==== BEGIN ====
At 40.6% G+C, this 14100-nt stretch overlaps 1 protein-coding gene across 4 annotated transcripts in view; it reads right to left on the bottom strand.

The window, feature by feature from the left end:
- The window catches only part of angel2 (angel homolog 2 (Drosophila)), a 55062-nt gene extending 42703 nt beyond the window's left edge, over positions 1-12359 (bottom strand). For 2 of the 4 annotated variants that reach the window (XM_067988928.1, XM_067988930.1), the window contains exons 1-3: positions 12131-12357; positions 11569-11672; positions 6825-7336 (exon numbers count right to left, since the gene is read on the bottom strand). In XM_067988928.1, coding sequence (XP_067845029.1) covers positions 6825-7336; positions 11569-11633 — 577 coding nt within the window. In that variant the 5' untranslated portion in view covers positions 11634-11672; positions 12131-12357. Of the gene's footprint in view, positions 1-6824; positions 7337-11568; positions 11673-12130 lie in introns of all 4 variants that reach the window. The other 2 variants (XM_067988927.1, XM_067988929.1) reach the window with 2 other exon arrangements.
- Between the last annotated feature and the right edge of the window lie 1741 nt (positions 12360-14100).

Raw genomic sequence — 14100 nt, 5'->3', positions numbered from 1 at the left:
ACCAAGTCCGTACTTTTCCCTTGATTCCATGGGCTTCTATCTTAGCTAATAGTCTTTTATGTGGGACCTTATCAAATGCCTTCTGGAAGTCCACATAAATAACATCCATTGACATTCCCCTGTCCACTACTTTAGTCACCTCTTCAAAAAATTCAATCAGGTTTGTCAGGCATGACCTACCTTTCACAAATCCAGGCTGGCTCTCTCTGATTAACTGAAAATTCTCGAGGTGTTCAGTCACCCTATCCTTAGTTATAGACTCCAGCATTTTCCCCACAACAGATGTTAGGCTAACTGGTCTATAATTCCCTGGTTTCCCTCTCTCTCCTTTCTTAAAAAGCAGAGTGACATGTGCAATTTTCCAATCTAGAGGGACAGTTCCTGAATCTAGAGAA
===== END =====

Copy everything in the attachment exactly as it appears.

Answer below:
At 40.6% G+C, this 14100-nt stretch overlaps 1 protein-coding gene across 4 annotated transcripts in view; it reads right to left on the bottom strand.

The window, feature by feature from the left end:
- The window catches only part of angel2 (angel homolog 2 (Drosophila)), a 55062-nt gene extending 42703 nt beyond the window's left edge, over positions 1-12359 (bottom strand). For 2 of the 4 annotated variants that reach the window (XM_067988928.1, XM_067988930.1), the window contains exons 1-3: positions 12131-12357; positions 11569-11672; positions 6825-7336 (exon numbers count right to left, since the gene is read on the bottom strand). In XM_067988928.1, coding sequence (XP_067845029.1) covers positions 6825-7336; positions 11569-11633 — 577 coding nt within the window. In that variant the 5' untranslated portion in view covers positions 11634-11672; positions 12131-12357. Of the gene's footprint in view, positions 1-6824; positions 7337-11568; positions 11673-12130 lie in introns of all 4 variants that reach the window. The other 2 variants (XM_067988927.1, XM_067988929.1) reach the window with 2 other exon arrangements.
- Between the last annotated feature and the right edge of the window lie 1741 nt (positions 12360-14100).

Raw genomic sequence — 14100 nt, 5'->3', positions numbered from 1 at the left:
ACCAAGTCCGTACTTTTCCCTTGATTCCATGGGCTTCTATCTTAGCTAATAGTCTTTTATGTGGGACCTTATCAAATGCCTTCTGGAAGTCCACATAAATAACATCCATTGACATTCCCCTGTCCACTACTTTAGTCACCTCTTCAAAAAATTCAATCAGGTTTGTCAGGCATGACCTACCTTTCACAAATCCAGGCTGGCTCTCTCTGATTAACTGAAAATTCTCGAGGTGTTCAGTCACCCTATCCTTAGTTATAGACTCCAGCATTTTCCCCACAACAGATGTTAGGCTAACTGGTCTATAATTCCCTGGTTTCCCTCTCTCTCCTTTCTTAAAAAGCAGAGTGACATGTGCAATTTTCCAATCTAGAGGGACAGTTCCTGAATCTAGAGAA